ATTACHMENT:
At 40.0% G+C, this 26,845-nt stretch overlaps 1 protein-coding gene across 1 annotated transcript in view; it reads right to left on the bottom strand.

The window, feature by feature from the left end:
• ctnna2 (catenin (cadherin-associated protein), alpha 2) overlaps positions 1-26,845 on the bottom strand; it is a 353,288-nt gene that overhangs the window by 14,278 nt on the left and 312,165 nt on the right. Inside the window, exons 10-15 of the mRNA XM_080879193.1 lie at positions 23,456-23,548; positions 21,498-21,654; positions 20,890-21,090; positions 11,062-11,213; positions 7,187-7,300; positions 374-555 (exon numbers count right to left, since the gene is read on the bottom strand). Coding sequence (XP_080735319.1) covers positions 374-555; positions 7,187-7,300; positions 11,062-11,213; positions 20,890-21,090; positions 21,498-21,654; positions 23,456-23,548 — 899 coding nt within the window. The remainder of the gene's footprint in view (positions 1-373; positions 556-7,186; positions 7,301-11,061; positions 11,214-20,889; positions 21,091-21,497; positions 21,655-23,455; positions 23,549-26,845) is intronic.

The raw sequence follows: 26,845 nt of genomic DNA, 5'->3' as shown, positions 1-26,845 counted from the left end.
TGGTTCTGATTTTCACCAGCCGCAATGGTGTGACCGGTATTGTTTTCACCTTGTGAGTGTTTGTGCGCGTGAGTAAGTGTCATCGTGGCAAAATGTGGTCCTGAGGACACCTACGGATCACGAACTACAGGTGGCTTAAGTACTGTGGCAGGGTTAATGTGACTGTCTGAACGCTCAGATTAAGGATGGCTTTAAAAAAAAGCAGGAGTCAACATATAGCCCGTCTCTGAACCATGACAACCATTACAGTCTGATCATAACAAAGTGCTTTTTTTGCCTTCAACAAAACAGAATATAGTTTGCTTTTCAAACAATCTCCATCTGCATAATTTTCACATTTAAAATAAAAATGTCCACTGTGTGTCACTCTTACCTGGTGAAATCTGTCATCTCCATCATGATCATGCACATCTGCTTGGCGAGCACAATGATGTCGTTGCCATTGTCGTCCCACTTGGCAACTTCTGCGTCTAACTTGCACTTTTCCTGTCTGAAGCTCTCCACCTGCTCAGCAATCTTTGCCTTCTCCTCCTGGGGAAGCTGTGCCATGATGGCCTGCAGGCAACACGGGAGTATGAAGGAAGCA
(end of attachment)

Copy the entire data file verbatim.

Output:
At 40.0% G+C, this 26,845-nt stretch overlaps 1 protein-coding gene across 1 annotated transcript in view; it reads right to left on the bottom strand.

The window, feature by feature from the left end:
• ctnna2 (catenin (cadherin-associated protein), alpha 2) overlaps positions 1-26,845 on the bottom strand; it is a 353,288-nt gene that overhangs the window by 14,278 nt on the left and 312,165 nt on the right. Inside the window, exons 10-15 of the mRNA XM_080879193.1 lie at positions 23,456-23,548; positions 21,498-21,654; positions 20,890-21,090; positions 11,062-11,213; positions 7,187-7,300; positions 374-555 (exon numbers count right to left, since the gene is read on the bottom strand). Coding sequence (XP_080735319.1) covers positions 374-555; positions 7,187-7,300; positions 11,062-11,213; positions 20,890-21,090; positions 21,498-21,654; positions 23,456-23,548 — 899 coding nt within the window. The remainder of the gene's footprint in view (positions 1-373; positions 556-7,186; positions 7,301-11,061; positions 11,214-20,889; positions 21,091-21,497; positions 21,655-23,455; positions 23,549-26,845) is intronic.

The raw sequence follows: 26,845 nt of genomic DNA, 5'->3' as shown, positions 1-26,845 counted from the left end.
TGGTTCTGATTTTCACCAGCCGCAATGGTGTGACCGGTATTGTTTTCACCTTGTGAGTGTTTGTGCGCGTGAGTAAGTGTCATCGTGGCAAAATGTGGTCCTGAGGACACCTACGGATCACGAACTACAGGTGGCTTAAGTACTGTGGCAGGGTTAATGTGACTGTCTGAACGCTCAGATTAAGGATGGCTTTAAAAAAAAGCAGGAGTCAACATATAGCCCGTCTCTGAACCATGACAACCATTACAGTCTGATCATAACAAAGTGCTTTTTTTGCCTTCAACAAAACAGAATATAGTTTGCTTTTCAAACAATCTCCATCTGCATAATTTTCACATTTAAAATAAAAATGTCCACTGTGTGTCACTCTTACCTGGTGAAATCTGTCATCTCCATCATGATCATGCACATCTGCTTGGCGAGCACAATGATGTCGTTGCCATTGTCGTCCCACTTGGCAACTTCTGCGTCTAACTTGCACTTTTCCTGTCTGAAGCTCTCCACCTGCTCAGCAATCTTTGCCTTCTCCTCCTGGGGAAGCTGTGCCATGATGGCCTGCAGGCAACACGGGAGTATGAAGGAAGCA